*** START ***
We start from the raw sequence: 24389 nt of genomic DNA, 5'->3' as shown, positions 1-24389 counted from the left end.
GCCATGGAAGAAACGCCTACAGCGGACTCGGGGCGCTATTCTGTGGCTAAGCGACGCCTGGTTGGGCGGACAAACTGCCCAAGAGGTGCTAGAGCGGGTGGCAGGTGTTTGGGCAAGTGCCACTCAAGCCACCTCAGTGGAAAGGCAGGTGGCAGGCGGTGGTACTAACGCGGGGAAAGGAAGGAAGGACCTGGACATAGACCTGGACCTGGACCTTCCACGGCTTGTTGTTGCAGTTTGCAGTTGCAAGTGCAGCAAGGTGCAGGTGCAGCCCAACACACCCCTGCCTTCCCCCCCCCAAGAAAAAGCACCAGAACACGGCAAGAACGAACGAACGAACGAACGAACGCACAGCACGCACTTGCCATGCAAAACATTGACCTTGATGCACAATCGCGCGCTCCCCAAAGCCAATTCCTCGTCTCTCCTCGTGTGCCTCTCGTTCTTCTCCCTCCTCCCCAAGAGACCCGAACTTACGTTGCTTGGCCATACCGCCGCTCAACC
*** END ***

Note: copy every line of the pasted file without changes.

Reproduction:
We start from the raw sequence: 24389 nt of genomic DNA, 5'->3' as shown, positions 1-24389 counted from the left end.
GCCATGGAAGAAACGCCTACAGCGGACTCGGGGCGCTATTCTGTGGCTAAGCGACGCCTGGTTGGGCGGACAAACTGCCCAAGAGGTGCTAGAGCGGGTGGCAGGTGTTTGGGCAAGTGCCACTCAAGCCACCTCAGTGGAAAGGCAGGTGGCAGGCGGTGGTACTAACGCGGGGAAAGGAAGGAAGGACCTGGACATAGACCTGGACCTGGACCTTCCACGGCTTGTTGTTGCAGTTTGCAGTTGCAAGTGCAGCAAGGTGCAGGTGCAGCCCAACACACCCCTGCCTTCCCCCCCCCAAGAAAAAGCACCAGAACACGGCAAGAACGAACGAACGAACGAACGAACGCACAGCACGCACTTGCCATGCAAAACATTGACCTTGATGCACAATCGCGCGCTCCCCAAAGCCAATTCCTCGTCTCTCCTCGTGTGCCTCTCGTTCTTCTCCCTCCTCCCCAAGAGACCCGAACTTACGTTGCTTGGCCATACCGCCGCTCAACC